Association between panic disorder and psychiatric disorders in first-degree relatives

Medical comorbidities include: IBS, migraines, COPD, asthma, mitral valve prolapse, cardiomyopathy, restless leg syndrome, epilepsy and fatigue


Neurotransmitter targeted in panic disorder

Serotonin (5HT2 receptor antagonist increasing serotonergic activity)

Alpha 2 adrenergic antagonism (increases synaptic NE and 5HT)


Panic Disorder Treatment

CBT is best choice

SSRIs and SNRIs | TCAs | MAIOs | Benzos


Which antidepressant has cardiac concerns

Citalopram in doses greater than 40mg/day

20 is max dose

Potential interaction with cimetidine (decreasing metabolism)

TCAs also have risk of arrhythmias


Insomnia Etiology

More females than males

Young adults more likely to have trouble initiating sleep, older adults staying asleep

Alcohol, stimulants, steroids and diuretics

Stress or poor sleep hygiene also factors


Prevalence of Insomnia

50% of population (80% of elderly)

35% have occasional sleep disturbance with self-recovery occurring most-often

Chronic insomnia in 15% and leads to daytime impairment; later in life will increase risk for depression and anxiety; requires treatment


Insomnia diagnostic criteria

Problems getting to sleep between 3-7 nights a week and taking more than 30 minutes to get to sleep those nights (present for 3 months)

Waking 3 or more times per night or waking up 30 minutes or more early

Feeling unrefreshed in the AM between 3-7 days a week with at least 7 hours of sleep

Can't be due to another medical disorder or substance abuse


Conditions associated with insomnia

Mood or anxiety disorders, delirium, dementia, eating disorders, somatoform disorders, personality disorders

Substance abuse or withdrawal

Sleep disorders (apnea, restless leg, circadian rhythm)

Jet-lag, shit work

Angina, CV problems, Parkinson's, GERD, menopause (everything)


Substances and medications associated with insomnia

Alcohol, amphetamine/stimulants, antipsychotics, anticonulsants, appetite suppressants, b-agonists, b-blockers, antidepressants, caffeine, cocaine, corticosteroids, decongestants, diuretics, hypnotics, interferon, LDOPA, modafanil, nicotine, phenytoin, thyroid


Neurotransmitters promoting sleep

GABA, Melatonin (released when dark), Adenosine (may inhibit wake promoting neurons)


Neurotransmitters promoting wakefulness

NE, ACh, Histamine, 5HT, DA, Orexin


Insomnia treatment guidelines

First line (CBT, sleep hygiene, relaxation)

Second (short-trial antihistamine, Benzos or Z-drugs, sedating antidepressants (trazodone or doxepine; mirtazapine, paroxetine or venlafaxine if depressed))

Third (Ramelteon, sedating antipsychotic - low dose quetiapine or olanzapine; other sedating agents such as gabapentin or tiagabine)


Herbal insomnia products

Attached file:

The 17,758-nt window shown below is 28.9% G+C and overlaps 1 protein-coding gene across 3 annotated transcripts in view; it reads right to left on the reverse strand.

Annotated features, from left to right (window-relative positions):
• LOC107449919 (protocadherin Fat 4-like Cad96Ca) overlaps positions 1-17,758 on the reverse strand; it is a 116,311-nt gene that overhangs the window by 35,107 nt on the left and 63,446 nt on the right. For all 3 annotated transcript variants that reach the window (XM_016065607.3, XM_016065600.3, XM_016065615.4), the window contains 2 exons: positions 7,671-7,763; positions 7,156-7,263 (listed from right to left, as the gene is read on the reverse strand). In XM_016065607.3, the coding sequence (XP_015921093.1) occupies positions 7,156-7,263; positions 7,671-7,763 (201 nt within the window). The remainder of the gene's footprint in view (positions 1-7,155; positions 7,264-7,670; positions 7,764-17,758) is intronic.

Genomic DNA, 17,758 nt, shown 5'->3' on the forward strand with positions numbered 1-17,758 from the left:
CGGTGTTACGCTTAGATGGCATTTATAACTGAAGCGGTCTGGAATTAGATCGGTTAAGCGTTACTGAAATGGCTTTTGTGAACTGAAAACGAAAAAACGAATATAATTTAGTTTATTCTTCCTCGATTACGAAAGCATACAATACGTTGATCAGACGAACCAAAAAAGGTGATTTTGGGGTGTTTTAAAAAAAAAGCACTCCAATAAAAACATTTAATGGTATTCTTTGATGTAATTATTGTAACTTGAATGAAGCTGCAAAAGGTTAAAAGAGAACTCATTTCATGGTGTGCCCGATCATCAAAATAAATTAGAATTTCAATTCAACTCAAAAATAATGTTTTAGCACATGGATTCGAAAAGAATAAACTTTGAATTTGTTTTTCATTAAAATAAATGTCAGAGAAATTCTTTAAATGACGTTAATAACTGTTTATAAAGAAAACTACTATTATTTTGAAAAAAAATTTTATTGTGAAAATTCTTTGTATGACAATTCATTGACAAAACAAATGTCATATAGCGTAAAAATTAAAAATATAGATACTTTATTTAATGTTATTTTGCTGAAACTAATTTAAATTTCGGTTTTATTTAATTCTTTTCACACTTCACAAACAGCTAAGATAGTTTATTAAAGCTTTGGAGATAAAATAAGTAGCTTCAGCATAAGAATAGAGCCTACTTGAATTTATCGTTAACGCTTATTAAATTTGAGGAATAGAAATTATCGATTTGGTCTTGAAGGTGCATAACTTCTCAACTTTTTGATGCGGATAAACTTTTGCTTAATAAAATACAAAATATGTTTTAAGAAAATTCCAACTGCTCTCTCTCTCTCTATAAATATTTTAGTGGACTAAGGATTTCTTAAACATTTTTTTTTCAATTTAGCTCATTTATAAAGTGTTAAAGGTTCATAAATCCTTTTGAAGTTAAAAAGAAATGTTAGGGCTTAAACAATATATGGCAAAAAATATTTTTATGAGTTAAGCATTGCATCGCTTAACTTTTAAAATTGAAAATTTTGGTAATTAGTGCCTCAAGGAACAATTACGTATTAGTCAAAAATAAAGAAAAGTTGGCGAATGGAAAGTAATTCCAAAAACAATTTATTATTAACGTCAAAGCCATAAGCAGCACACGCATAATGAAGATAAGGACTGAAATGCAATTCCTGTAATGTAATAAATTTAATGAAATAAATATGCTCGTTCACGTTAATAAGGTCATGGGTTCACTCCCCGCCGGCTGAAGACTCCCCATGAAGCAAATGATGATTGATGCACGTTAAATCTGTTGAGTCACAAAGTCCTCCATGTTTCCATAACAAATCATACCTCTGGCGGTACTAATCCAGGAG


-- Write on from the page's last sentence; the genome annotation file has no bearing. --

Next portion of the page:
Valerian, cham


OTC Melatonin

Minimal benefit in sleep onset

Recommended dose dropped from 6 to 0.5-2 mg


Prescription Medications for Insomnia

Melatonin receptor agonists (Ramelteon; Tasimelteon - spendy and used for non-24 hour sleep-wake disorder in the blind)

Antihistamines (hydroxyzie)

Sedating antidepressants (trazodone, doxepin, mirtazapine)

Buspirone (5HT1A agonist)


Sedative Hypnotics based on half-life

Short acting (Phenobarbital injection and secobarbital)

Intermediate (Amobarbital, Butabarbital)

Long acting (Mephobarbital, phenobarbital)


Sedative Hypnotics Barbiturates

Addictive so use short term (except phenobarbital for seizures)

Lose effectiveness after 2 weeks and can cause seizure if stopped abruptly in seizure patients

Can cause depression, delirium, emotional disturbances, excitement/agitation, irritability, hyperactivity and stupor

Can be lethal with alcohol

Sometimes used pre-anesthetic as sedative (secobarbital and butalbital)


Chloral Hydrate

GABA-A agonist

500 mg - 1 g = hypnotic
250-500 mg = sedative

Onset usually 30 minutes; half-life 7-10 hours

Used in resistant insomnia, pre-operative sedation or for post-operative pain as adjunct with opioids


Benzodiazepines for insomnia

Addictive (use 5-10 days only)

GABA agonists

Avoid in elderly (65 up) or younger if comorbid cognitive conditions

Short acting, avoid in elderly (alprazolam, triazolam)

Intermediate (temazepam, lorazepam, oxazepam)

Long (diazepam, flurazepam, clonazepam)


Z-drugs for Insomnia

Non-benzo sedative hypnotics

Addictive (use 10-14 days)

Zolpidem (good for onset and maintenance, intermediate acting, need at least 8 hours, no clinical difference between IR and CR formulation, Edular SL only needs 4 hours and can be used for up to 35 days)

Eszopiclone (intermediate for onset and maintenance, need at least 8 hours, metallic after-taste)

Zaleplon (quick onset for sleep onset only, need at least 4 hours, administer immediately before bed, loses effectiveness after 30 days, may result in rebound insomnia)


Insomnia - Sedating Antipsychotics

Low dose Quetiapine (25-150 gm) works at H1 over D2 (not recommended for sleep aid due to akathisia, weight gain, increased triglycerides, abuse, and hepatotoxiciy)

Doxepin (used for maintenance, avoid in elderly, take on empty stomach, ACh side effects)

Mirtazapine (Low ACh, antihistamine at low dose; SEs include movement in sleep, increased appetite)

Trazodone (low ACh; SEs include priapism, hypotension and cardiac arrhythmias)



Orexin receptor antagonist blocks orexin A and B suppressing wake drive

Promotes faster sleep onset and less waking

5-20mg qHS (10 dollars each)

Can impair daytime wakefulness and cognition, may worsen depression and become addictive; inhibits CYP3A


General insomnia medication guidelines

all short term only (3-10 days)

Can cause cognitive impairment (hangover, auto accidents)

Need to be taken at proper time for effectiveness


Zolpidem FDA warnings

Half-life longer in women


FDA approved antidepressant for sleep

Doxepine (strong H1 blocker)

Anticholinergic, memory impairment, substantial next day sedation (SEs)